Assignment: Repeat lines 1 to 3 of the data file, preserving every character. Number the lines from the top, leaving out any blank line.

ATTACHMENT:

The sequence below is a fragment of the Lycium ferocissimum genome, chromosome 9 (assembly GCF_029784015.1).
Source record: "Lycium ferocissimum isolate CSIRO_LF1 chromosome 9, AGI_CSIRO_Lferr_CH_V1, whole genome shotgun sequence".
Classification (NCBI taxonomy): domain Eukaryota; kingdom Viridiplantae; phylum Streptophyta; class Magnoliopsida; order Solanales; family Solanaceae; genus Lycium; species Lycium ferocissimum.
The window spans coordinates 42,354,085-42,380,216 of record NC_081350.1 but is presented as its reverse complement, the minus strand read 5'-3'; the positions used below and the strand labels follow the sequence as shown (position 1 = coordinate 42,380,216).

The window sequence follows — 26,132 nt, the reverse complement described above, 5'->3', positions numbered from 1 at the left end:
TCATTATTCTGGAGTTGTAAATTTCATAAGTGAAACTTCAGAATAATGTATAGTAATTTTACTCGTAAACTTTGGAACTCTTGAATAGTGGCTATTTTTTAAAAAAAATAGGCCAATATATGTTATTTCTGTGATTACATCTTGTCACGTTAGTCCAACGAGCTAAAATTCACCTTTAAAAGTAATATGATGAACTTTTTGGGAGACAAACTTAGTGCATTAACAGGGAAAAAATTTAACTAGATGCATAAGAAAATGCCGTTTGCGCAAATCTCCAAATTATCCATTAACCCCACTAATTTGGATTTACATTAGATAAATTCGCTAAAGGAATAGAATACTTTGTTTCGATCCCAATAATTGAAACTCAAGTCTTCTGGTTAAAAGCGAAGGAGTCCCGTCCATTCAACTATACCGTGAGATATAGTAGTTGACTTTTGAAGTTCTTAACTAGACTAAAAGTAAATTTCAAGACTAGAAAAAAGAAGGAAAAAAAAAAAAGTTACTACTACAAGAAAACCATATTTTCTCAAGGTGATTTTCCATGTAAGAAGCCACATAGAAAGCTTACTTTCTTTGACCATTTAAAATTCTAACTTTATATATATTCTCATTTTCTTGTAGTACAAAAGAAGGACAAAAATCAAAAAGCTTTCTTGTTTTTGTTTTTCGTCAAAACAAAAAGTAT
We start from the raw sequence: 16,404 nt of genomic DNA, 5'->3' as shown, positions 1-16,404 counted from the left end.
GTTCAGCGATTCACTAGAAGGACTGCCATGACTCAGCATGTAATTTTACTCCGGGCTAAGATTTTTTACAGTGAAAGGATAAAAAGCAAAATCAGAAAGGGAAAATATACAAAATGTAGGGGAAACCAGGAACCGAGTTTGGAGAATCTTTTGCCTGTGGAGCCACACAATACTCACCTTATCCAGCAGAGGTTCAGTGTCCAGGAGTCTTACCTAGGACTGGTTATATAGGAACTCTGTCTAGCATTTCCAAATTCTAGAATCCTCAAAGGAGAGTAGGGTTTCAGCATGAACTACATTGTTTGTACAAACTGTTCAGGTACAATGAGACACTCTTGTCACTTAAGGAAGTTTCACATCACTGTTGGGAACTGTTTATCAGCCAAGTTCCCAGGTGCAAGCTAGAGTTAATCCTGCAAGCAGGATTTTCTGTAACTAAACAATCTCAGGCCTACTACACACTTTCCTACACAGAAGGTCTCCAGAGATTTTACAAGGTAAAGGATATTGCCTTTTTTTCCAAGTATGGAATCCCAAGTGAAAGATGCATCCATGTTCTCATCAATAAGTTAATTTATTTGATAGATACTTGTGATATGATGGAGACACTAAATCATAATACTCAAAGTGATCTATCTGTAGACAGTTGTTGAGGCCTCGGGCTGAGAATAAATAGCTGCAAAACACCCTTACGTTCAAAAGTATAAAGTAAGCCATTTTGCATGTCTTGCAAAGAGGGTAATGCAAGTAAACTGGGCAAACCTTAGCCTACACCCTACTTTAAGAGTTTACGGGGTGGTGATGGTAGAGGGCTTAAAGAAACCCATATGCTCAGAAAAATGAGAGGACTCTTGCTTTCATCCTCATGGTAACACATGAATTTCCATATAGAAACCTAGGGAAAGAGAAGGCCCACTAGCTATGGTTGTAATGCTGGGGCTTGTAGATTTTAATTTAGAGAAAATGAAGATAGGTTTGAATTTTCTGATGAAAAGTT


The sequence below is a fragment of the Lycium ferocissimum genome, chromosome 9 (assembly GCF_029784015.1).
Source record: "Lycium ferocissimum isolate CSIRO_LF1 chromosome 9, AGI_CSIRO_Lferr_CH_V1, whole genome shotgun sequence".
Classification (NCBI taxonomy): domain Eukaryota; kingdom Viridiplantae; phylum Streptophyta; class Magnoliopsida; order Solanales; family Solanaceae; genus Lycium; species Lycium ferocissimum.